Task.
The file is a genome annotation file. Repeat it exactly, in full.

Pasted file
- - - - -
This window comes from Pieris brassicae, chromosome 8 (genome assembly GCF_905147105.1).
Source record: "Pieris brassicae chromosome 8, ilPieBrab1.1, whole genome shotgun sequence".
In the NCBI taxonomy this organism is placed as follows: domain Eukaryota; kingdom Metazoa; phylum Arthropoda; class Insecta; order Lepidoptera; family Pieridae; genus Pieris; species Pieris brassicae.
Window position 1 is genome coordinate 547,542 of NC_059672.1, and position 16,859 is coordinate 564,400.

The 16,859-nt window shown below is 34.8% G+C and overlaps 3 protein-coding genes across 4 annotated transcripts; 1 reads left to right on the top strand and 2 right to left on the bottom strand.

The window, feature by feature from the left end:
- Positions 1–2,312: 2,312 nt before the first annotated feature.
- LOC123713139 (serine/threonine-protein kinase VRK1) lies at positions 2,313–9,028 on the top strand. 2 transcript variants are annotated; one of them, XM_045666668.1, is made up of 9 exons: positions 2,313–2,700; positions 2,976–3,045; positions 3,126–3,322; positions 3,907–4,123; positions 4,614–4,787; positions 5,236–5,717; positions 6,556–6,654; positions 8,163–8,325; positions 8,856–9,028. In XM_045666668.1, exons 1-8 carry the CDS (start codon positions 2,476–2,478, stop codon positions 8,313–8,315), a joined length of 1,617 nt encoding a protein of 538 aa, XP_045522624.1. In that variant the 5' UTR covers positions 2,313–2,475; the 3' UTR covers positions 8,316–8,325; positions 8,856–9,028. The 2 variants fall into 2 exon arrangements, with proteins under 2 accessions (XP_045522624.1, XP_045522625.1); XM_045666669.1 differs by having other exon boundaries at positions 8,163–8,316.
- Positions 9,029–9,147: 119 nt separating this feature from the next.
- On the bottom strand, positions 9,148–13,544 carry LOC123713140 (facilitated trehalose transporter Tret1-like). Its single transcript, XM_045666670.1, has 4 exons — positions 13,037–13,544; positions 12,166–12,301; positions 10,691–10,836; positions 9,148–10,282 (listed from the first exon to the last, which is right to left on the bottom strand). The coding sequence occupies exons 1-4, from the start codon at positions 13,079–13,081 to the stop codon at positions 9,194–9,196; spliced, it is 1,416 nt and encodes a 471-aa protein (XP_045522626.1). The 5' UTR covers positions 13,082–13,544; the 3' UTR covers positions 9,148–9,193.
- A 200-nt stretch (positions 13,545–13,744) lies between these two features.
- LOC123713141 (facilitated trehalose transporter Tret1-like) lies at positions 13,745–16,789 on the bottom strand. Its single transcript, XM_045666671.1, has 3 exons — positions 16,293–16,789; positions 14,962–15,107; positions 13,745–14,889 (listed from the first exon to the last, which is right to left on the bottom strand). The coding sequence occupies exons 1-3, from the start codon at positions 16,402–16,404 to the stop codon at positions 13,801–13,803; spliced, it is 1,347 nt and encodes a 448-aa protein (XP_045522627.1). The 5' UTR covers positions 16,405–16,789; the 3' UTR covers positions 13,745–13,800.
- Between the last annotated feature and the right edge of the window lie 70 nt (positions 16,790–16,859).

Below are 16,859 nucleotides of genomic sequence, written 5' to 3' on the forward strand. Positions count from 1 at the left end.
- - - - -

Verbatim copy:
This window comes from Pieris brassicae, chromosome 8 (genome assembly GCF_905147105.1).
Source record: "Pieris brassicae chromosome 8, ilPieBrab1.1, whole genome shotgun sequence".
In the NCBI taxonomy this organism is placed as follows: domain Eukaryota; kingdom Metazoa; phylum Arthropoda; class Insecta; order Lepidoptera; family Pieridae; genus Pieris; species Pieris brassicae.
Window position 1 is genome coordinate 547,542 of NC_059672.1, and position 16,859 is coordinate 564,400.

The 16,859-nt window shown below is 34.8% G+C and overlaps 3 protein-coding genes across 4 annotated transcripts; 1 reads left to right on the top strand and 2 right to left on the bottom strand.

The window, feature by feature from the left end:
- Positions 1–2,312: 2,312 nt before the first annotated feature.
- LOC123713139 (serine/threonine-protein kinase VRK1) lies at positions 2,313–9,028 on the top strand. 2 transcript variants are annotated; one of them, XM_045666668.1, is made up of 9 exons: positions 2,313–2,700; positions 2,976–3,045; positions 3,126–3,322; positions 3,907–4,123; positions 4,614–4,787; positions 5,236–5,717; positions 6,556–6,654; positions 8,163–8,325; positions 8,856–9,028. In XM_045666668.1, exons 1-8 carry the CDS (start codon positions 2,476–2,478, stop codon positions 8,313–8,315), a joined length of 1,617 nt encoding a protein of 538 aa, XP_045522624.1. In that variant the 5' UTR covers positions 2,313–2,475; the 3' UTR covers positions 8,316–8,325; positions 8,856–9,028. The 2 variants fall into 2 exon arrangements, with proteins under 2 accessions (XP_045522624.1, XP_045522625.1); XM_045666669.1 differs by having other exon boundaries at positions 8,163–8,316.
- Positions 9,029–9,147: 119 nt separating this feature from the next.
- On the bottom strand, positions 9,148–13,544 carry LOC123713140 (facilitated trehalose transporter Tret1-like). Its single transcript, XM_045666670.1, has 4 exons — positions 13,037–13,544; positions 12,166–12,301; positions 10,691–10,836; positions 9,148–10,282 (listed from the first exon to the last, which is right to left on the bottom strand). The coding sequence occupies exons 1-4, from the start codon at positions 13,079–13,081 to the stop codon at positions 9,194–9,196; spliced, it is 1,416 nt and encodes a 471-aa protein (XP_045522626.1). The 5' UTR covers positions 13,082–13,544; the 3' UTR covers positions 9,148–9,193.
- A 200-nt stretch (positions 13,545–13,744) lies between these two features.
- LOC123713141 (facilitated trehalose transporter Tret1-like) lies at positions 13,745–16,789 on the bottom strand. Its single transcript, XM_045666671.1, has 3 exons — positions 16,293–16,789; positions 14,962–15,107; positions 13,745–14,889 (listed from the first exon to the last, which is right to left on the bottom strand). The coding sequence occupies exons 1-3, from the start codon at positions 16,402–16,404 to the stop codon at positions 13,801–13,803; spliced, it is 1,347 nt and encodes a 448-aa protein (XP_045522627.1). The 5' UTR covers positions 16,405–16,789; the 3' UTR covers positions 13,745–13,800.
- Between the last annotated feature and the right edge of the window lie 70 nt (positions 16,790–16,859).

Below are 16,859 nucleotides of genomic sequence, written 5' to 3' on the forward strand. Positions count from 1 at the left end.